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Rabbi Alt merited to learn under the tutelage of R’ Mordechai Friedlander ztz”l for close to five years. He received Semicha from R’ Zalman Nechemia Goldberg ztz”l. Rabbi Alt has written on numerous topics for various websites and publications and is the author of the books, Fascinating Insights and Incredible Insights. His writings inspire people across the spectrum of Jewish observance to live with the vibrancy and beauty of Torah. He lives with his wife and family in a suburb of Yerushalayim where he studies, writes, and teaches. The author is passionate about teaching Jews of all levels of observance.
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Days That Are a Daze
Hashem tests those who are able to handle it. Indeed, the Midrash says Hashem doesn’t test the wicked rather only the tzadikim because the wicked can’t withstand the test. This can be compared to a strong animal and a weak one as surely a person would put his load on the strong animal. Another analogy is with banging a nail into a piece of wood. A person only bangs according to what the piece of wood can tolerate because otherwise it will break.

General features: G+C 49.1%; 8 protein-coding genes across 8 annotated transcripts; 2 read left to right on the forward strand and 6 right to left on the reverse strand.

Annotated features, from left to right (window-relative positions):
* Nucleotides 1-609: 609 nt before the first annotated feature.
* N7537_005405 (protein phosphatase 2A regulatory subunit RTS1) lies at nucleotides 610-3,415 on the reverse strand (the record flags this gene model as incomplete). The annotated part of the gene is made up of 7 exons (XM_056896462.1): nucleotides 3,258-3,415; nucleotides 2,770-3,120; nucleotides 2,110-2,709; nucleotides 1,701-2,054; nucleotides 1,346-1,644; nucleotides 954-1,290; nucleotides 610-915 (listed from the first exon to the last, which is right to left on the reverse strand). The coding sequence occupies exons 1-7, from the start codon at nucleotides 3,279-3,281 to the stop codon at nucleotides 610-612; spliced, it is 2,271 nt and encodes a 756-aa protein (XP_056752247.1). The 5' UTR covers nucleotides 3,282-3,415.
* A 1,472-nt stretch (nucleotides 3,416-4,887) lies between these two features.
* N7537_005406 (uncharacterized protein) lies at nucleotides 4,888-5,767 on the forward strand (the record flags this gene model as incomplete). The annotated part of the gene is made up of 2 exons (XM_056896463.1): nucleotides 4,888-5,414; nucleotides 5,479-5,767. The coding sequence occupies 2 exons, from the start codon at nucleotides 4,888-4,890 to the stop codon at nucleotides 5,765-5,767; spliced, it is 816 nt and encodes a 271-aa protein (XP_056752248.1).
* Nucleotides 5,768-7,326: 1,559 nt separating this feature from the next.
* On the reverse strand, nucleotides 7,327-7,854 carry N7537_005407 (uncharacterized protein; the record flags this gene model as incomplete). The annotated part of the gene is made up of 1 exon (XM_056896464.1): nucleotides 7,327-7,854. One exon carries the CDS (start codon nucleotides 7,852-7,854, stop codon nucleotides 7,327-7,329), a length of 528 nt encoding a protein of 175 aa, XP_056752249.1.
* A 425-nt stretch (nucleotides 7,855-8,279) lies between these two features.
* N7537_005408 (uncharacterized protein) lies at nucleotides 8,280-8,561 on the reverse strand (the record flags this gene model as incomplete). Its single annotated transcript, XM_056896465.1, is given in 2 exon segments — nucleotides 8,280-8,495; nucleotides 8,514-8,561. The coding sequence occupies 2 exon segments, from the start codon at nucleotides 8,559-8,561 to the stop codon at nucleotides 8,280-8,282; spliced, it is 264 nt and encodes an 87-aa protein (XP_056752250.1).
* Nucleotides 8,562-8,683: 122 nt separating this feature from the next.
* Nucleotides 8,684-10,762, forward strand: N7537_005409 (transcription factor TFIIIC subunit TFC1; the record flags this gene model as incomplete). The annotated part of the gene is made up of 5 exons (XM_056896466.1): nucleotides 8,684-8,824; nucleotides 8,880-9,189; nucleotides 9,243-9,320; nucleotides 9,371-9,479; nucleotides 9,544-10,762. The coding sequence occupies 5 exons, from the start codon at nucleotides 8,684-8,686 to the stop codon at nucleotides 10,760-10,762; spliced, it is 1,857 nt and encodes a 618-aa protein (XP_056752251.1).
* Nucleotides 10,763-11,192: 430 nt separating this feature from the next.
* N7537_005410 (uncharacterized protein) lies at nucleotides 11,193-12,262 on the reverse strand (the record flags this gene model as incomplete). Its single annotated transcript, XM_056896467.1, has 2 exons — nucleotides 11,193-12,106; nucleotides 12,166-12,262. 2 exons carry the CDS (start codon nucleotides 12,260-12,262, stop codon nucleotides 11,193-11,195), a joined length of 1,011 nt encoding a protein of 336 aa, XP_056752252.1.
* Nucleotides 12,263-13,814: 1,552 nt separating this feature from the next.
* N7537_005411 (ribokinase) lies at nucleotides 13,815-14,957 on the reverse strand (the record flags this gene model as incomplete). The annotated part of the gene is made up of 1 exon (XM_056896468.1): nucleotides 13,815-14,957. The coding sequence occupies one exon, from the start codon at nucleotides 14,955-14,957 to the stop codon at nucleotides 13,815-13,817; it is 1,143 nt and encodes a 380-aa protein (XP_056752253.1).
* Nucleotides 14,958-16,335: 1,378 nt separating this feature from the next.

We must realize that the difficulties of life are intended to make us better, not bitter. Every day we must evince more of our greatness and who we are.
Many view pain as bad. A Rabbi debunked this and said that the Torah view is that pain is not bad. Rather it is the price you pay for greatness.
A man who saw a cocoon noticed the butterfly inside trying to make its way out of the tiny hole. The butterfly struggled and tinkered, to no avail. Feeling sorry for the butterfly, the man cut a large opening through which the butterfly could leave. The butterfly exited but the man noticed that his body was contorted and its wings were shriveled. This is how the butterfly lived its entire life — small, shriveled and unable to fly. It is the struggle to exit the cocoon that has the effect of transforming fluid from the butterfly’s body to its wings which is how they develop. Although he thought he was doing a favor by ending the struggle, really he thwarted its growth. Struggles we go through can make us develop wings so that we can reach great heights. There is a saying, “If you want a place in the sun you’ll have to expect some blisters.” We must realize that just over the hill is a beautiful valley, but we must climb the hill to see it.
In a row of houses in Lakewood where all the homes had the same landscaping, each lawn had a large tree planted in the same location. During Hurricane Sandy, some of the trees fell while others didn’t. This was because those watered with automatic sprinkler systems didn’t remain intact since the systems collapsed. Those not automatically watered had to spread their roots deep into the ground to access the water and nutrients they needed. Thus they were firmly rooted in the ground and able to withstand the hurricane’s winds. The other trees received their water easily and thus were not strong enough to survive the storm. The struggles we endure build us into strong, great people. There is an expression, “There is no elevator to success. You have to take the stairs.”